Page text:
San Diego Quality Of Life Coalition presents vision statement to SANDAG for ballot measurement



By Jim Miller

In a recent interview, Naomi Klein discussed the reality facing anyone interested in promoting meaningful climate action. The “structural problem” we face, according to Klein, is that people can “simultaneously understand the medium and long-term risks of climate change” and continue to believe that it is in their “short-term economy.” [or political] interest ”to continue business as usual. This is precisely the situation that the people of San Diego face when dealing with the limited vision of the San Diego Association of Governments (SANDAG) when it comes to taking the necessary steps to deal with the pressing threat of climate change at the local level.

As Doug Porter pointed out here in the San Diego Free Press, given SANDAG’s history, it’s easy to be cynical about our regional planning efforts. Nonetheless, our future hopes depend on our ability not to give up. We must continue to campaign for a just and sustainable future.

Last Friday, the San Diego Quality of Life Coalition, a group of labor, environmental, social justice, affordable housing and transit organizations representing more than 150,000 San Diego County residents submitted a vision statement to SANDAG Meetings of the Transport and Land Use Planning Committee for consideration as the basis for the sales tax voting measure currently under discussion in SANDAG.

This coalition, historically unique to San Diego, is made up of the International Brotherhood of Electrical Workers (Local 569), the Climate Action Campaign, the San Diego-Imperial Counties Labor Council and its Environmental Caucus, the Federation American Teachers (Local 1931), Plumbers and Pipefitters (Local 230), San Diego, San Diego Coast Keeper, Center on Policy Initiatives, Surfrider Foundation, Environmental Center of San Diego, Environmental Heath Coalition, Sierra Club Chapitre de San Diego, Circulate San Diego, San Diego League of Conservation Voters, Mid-City Community Action Network, Bike San Diego, Community Budget Alliance, San Diego Audubon Society, Save Our Countryside, Save Our Cities, the Bike Coalition of San Diego County and the California Nurses Association.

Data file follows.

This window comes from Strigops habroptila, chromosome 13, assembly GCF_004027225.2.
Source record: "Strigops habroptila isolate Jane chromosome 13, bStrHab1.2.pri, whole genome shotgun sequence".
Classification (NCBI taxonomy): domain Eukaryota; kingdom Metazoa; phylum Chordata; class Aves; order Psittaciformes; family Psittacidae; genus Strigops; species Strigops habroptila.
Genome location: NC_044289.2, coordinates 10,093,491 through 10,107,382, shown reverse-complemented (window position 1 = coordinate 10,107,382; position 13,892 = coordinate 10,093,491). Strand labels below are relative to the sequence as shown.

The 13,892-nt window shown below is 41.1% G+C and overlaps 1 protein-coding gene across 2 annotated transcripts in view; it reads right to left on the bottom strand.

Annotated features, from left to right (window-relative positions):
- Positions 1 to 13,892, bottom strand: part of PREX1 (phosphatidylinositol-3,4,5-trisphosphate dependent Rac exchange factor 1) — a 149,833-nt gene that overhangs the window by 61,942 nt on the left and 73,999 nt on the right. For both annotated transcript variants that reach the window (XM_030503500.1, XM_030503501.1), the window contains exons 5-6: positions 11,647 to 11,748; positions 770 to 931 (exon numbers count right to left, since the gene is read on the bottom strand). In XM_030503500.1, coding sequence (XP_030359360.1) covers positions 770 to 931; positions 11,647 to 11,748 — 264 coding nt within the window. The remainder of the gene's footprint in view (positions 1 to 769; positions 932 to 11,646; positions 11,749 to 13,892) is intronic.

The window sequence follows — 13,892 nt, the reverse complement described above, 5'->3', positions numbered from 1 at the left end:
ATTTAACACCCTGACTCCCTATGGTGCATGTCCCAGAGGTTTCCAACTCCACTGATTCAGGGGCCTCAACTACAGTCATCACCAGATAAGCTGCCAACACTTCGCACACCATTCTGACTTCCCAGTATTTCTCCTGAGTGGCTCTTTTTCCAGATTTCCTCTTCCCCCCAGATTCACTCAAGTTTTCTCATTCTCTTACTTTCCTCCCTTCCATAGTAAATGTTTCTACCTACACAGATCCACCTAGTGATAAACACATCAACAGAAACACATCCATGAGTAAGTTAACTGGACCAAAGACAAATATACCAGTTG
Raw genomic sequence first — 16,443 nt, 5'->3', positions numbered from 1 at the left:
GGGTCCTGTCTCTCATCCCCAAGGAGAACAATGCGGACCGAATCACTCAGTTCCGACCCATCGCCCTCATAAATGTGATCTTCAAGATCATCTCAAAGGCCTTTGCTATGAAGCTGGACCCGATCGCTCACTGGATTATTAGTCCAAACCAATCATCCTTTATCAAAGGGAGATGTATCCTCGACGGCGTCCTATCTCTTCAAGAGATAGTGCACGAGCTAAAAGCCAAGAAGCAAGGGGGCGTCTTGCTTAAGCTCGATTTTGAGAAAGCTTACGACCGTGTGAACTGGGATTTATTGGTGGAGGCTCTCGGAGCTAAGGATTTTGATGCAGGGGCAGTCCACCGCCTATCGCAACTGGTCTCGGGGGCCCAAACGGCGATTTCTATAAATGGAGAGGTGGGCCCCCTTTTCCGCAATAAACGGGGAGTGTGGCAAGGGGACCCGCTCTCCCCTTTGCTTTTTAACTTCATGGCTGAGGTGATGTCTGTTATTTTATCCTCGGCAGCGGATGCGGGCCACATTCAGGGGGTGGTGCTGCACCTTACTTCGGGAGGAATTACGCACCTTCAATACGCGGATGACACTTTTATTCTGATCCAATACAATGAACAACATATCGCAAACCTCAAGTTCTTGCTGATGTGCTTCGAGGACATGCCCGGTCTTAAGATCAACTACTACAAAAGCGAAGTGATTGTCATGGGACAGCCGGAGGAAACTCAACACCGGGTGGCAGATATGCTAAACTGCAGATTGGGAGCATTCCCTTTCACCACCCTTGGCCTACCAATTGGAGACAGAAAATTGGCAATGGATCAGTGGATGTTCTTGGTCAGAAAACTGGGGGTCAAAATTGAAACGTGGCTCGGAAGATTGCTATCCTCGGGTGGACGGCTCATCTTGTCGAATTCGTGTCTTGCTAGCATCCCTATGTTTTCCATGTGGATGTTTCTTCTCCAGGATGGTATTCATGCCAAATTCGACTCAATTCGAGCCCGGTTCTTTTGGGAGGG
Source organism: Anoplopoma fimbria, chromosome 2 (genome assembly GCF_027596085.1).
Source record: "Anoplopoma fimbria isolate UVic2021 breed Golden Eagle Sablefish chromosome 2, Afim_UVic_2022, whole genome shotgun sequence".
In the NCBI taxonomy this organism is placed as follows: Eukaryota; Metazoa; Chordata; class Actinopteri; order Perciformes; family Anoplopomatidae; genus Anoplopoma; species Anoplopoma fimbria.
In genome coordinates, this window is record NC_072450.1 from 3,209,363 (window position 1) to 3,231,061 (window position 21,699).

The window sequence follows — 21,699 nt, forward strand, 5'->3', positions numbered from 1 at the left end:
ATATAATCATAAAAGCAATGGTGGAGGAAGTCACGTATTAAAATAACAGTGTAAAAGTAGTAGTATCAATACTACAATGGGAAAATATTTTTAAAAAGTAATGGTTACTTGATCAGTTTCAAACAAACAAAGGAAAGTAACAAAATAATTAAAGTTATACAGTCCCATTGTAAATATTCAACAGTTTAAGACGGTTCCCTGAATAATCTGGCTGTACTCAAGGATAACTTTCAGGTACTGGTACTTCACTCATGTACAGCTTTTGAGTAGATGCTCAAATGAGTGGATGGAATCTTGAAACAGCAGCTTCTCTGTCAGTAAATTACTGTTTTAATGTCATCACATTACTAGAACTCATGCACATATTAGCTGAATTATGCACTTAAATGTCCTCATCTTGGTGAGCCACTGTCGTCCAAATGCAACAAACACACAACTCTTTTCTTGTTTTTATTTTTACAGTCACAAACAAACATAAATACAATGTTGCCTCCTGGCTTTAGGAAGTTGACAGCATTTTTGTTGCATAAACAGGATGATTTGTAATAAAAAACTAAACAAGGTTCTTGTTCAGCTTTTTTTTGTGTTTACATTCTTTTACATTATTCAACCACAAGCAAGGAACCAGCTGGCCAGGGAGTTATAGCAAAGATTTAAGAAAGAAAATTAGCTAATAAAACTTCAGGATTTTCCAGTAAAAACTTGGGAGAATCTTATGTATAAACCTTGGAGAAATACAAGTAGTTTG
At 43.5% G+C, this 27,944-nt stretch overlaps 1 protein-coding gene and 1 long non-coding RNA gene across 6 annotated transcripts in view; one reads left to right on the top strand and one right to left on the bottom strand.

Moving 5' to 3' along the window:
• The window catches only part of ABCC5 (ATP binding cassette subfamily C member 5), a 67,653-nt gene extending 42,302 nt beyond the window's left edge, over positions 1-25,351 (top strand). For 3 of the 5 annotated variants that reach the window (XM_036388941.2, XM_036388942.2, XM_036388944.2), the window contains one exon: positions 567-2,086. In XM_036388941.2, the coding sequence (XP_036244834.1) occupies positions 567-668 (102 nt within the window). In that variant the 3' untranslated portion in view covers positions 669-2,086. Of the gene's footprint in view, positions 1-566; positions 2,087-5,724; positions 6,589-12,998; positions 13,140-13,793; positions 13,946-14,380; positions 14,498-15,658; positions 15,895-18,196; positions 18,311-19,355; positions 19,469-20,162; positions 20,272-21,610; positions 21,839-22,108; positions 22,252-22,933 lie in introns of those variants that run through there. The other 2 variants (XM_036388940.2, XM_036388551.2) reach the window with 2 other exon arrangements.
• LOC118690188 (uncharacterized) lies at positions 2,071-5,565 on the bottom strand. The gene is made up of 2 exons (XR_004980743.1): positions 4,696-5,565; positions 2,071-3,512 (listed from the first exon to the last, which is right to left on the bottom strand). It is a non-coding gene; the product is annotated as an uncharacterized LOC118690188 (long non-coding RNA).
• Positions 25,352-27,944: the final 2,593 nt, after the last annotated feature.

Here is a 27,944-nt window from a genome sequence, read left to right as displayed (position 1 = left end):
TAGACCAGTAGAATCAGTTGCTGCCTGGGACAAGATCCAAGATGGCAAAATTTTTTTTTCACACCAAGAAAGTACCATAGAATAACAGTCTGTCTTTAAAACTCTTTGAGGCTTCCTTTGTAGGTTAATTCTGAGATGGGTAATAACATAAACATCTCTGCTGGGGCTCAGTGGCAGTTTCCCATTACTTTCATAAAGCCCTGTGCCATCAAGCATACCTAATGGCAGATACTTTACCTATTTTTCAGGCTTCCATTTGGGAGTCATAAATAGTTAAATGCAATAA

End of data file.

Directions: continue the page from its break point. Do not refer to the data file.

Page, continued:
After months of collaboration and discussion, the Quality of Life coalition has united around a vision centered on taking meaningful action on climate change with a focus on climate justice. The Quality of Life Coalition asked SANDAG to develop a voting measure aligned with these priorities. The goal is a measure that invests public money in a socially and environmentally equitable way (as needed). This coalition believes that the measure is an opportunity to invest in building a dynamic and inclusive economy that uplifts families, creates healthier communities and fights against climate change.

The Quality of Life Coalition’s vision, if implemented, would benefit residents across the county and allow communities in San Diego to leverage state and federal funds and accelerate regional efforts to reduce emissions of harmful greenhouse gases that cause climate change, a state requirement and a necessity.

You can read the vision statement here:



Investing our public money in a socially and environmentally equitable manner to build a vibrant and inclusive economy that uplifts families, creates healthier communities and fights climate change.


  • Adopt more sustainable and socially equitable land use patterns; preserve open space.
  • Protect and improve water quality.
  • Reduce greenhouse gas emissions through enforceable measures in accordance with state law.
  • Create good jobs for the middle class, especially in vulnerable neighborhoods.